expectations


Since Nintendo announced yesterday that it is cutting back Wii U sales projections, some consumers began to wonder if the system, which currently starts at $300, would see a price cut sooner rather than later. Nintendo President Satoru Iwata threw cold water on those hopes today, telling investors that such a price cut would not be forthcoming.

"With Wii U, we have taken a rather resolute stance in pricing it below its manufacturing cost, so we are not planning to perform a markdown," Iwata said in translated remarks. "I would like to make this point absolutely clear. We are putting our lessons from Nintendo 3DS to good use, as I have already publicly stated. However, given that it has now become clear that we have not yet fully communicated the value of our product, we will try to do so before the software lineup is enhanced and at the same time work to enrich the software lineup which could make consumers understand the appeal of Wii U." (Links added for context.)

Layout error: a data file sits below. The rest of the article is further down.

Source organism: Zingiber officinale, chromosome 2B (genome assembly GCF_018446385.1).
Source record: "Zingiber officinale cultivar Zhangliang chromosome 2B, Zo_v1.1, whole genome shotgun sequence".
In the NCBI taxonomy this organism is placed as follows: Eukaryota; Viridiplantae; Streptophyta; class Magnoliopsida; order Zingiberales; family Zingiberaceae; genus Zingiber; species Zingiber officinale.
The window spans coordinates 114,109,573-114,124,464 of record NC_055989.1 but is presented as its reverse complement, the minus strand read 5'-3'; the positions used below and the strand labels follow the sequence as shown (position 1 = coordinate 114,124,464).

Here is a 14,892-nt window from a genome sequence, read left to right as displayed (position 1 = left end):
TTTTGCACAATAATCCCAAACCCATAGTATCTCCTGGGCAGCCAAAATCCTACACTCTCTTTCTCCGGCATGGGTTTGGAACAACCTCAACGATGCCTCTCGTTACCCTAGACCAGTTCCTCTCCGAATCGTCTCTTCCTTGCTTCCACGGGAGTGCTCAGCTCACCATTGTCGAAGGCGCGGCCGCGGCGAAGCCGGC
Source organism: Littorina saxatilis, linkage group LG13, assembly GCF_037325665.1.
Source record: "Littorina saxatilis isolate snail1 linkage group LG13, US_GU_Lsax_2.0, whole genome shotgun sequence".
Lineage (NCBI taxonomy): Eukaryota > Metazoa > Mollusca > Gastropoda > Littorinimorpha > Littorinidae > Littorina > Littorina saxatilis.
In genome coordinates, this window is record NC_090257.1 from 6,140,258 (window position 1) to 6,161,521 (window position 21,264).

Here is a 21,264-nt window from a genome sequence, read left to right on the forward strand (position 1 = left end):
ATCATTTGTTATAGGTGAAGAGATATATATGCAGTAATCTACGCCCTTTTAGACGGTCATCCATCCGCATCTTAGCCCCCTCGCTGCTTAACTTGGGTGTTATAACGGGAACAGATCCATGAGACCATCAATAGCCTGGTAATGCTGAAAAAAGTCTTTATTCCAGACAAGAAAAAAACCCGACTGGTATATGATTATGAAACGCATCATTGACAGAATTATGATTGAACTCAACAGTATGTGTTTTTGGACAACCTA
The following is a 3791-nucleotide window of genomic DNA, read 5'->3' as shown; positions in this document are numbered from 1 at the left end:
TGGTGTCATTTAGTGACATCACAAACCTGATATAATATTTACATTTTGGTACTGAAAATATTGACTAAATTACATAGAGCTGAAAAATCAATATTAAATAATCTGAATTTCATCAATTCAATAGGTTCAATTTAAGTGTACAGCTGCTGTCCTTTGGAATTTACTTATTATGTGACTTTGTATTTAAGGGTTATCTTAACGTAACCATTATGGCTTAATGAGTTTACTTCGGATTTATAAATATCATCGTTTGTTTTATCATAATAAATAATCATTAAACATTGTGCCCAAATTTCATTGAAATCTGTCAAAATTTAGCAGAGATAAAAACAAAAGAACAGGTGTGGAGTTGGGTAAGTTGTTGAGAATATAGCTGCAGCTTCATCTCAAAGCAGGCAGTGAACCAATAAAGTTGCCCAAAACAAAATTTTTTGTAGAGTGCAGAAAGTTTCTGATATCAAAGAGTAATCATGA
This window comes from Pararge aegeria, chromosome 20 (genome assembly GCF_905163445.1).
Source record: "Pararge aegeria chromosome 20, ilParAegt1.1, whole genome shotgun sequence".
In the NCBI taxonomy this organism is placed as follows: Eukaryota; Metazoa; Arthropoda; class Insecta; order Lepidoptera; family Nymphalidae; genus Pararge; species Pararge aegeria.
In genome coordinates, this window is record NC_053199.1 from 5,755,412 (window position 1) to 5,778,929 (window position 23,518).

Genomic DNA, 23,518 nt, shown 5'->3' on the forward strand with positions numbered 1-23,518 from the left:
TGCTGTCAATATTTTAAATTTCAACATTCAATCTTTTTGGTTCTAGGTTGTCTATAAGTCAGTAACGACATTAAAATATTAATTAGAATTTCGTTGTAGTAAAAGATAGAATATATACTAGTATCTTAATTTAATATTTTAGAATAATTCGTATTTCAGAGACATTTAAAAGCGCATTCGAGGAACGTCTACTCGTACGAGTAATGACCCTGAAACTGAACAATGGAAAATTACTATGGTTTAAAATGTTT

Translated from corporate speak, the message is clear: "The Wii U isn't too expensive, we just haven't done a good job convincing enough people why it's worth the price."

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While the Wii U won't be an instant flop like the Virtual Boy, sales projections released by Nintendo today show it probably won't match the runaway sales success of the original Wii, either.

Nintendo sold 3.06 million Wii U units worldwide from its November launch through the end of 2012. That's nearly as much as the 3.19 million units of the original Wii Nintendo sold back in the 2006 holiday season.

But Nintendo doesn't think it can keep that momentum up. Back in October, the company said it expected to sell 5.5 million Wii U units through the end of March. That number has now been cut down to 4 million, meaning Nintendo expects to sell fewer than a million systems worldwide in the first three months of 2013.

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